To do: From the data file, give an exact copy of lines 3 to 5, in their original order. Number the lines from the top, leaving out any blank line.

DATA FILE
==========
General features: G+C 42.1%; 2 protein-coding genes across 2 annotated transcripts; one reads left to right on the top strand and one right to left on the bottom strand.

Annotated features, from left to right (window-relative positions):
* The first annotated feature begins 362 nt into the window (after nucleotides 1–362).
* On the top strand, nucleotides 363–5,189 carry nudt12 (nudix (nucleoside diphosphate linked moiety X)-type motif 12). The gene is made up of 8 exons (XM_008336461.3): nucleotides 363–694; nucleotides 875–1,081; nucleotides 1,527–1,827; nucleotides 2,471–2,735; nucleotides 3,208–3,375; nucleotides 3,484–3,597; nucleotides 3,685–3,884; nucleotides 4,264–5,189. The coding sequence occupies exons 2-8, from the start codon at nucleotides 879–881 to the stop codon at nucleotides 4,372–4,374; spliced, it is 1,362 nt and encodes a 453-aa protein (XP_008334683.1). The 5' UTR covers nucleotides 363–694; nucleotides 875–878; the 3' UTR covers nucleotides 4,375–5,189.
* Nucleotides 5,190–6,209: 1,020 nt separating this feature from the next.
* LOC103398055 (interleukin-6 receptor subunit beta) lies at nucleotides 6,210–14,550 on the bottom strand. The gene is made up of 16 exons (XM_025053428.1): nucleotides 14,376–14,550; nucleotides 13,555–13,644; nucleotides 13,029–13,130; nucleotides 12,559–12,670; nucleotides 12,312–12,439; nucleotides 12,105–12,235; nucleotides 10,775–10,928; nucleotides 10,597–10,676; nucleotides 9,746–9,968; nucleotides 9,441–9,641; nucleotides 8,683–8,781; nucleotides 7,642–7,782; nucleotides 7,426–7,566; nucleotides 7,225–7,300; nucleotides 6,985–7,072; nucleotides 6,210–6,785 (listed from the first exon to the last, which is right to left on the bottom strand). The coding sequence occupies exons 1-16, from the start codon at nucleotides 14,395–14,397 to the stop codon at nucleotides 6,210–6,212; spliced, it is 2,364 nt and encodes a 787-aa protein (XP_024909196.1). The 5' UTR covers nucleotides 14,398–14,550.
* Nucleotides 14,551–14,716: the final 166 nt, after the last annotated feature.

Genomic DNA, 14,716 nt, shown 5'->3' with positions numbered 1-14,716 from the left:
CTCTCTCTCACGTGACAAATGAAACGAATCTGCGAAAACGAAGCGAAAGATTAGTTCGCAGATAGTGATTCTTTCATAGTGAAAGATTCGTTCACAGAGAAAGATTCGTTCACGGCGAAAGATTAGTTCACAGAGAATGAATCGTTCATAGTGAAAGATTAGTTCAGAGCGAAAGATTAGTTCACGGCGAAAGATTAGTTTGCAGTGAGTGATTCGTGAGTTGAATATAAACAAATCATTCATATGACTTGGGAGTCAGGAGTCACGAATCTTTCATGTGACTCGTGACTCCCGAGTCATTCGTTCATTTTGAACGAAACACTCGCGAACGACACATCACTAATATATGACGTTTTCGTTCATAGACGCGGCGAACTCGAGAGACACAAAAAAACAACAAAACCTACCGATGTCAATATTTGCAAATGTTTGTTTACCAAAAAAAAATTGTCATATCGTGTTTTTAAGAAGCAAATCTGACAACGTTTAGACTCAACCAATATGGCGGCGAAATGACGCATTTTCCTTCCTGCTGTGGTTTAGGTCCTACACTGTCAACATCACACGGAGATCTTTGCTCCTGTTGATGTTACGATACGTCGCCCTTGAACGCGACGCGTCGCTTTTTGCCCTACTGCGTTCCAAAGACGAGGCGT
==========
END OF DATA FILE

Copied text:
* The first annotated feature begins 362 nt into the window (after nucleotides 1–362).
* On the top strand, nucleotides 363–5,189 carry nudt12 (nudix (nucleoside diphosphate linked moiety X)-type motif 12). The gene is made up of 8 exons (XM_008336461.3): nucleotides 363–694; nucleotides 875–1,081; nucleotides 1,527–1,827; nucleotides 2,471–2,735; nucleotides 3,208–3,375; nucleotides 3,484–3,597; nucleotides 3,685–3,884; nucleotides 4,264–5,189. The coding sequence occupies exons 2-8, from the start codon at nucleotides 879–881 to the stop codon at nucleotides 4,372–4,374; spliced, it is 1,362 nt and encodes a 453-aa protein (XP_008334683.1). The 5' UTR covers nucleotides 363–694; nucleotides 875–878; the 3' UTR covers nucleotides 4,375–5,189.
* Nucleotides 5,190–6,209: 1,020 nt separating this feature from the next.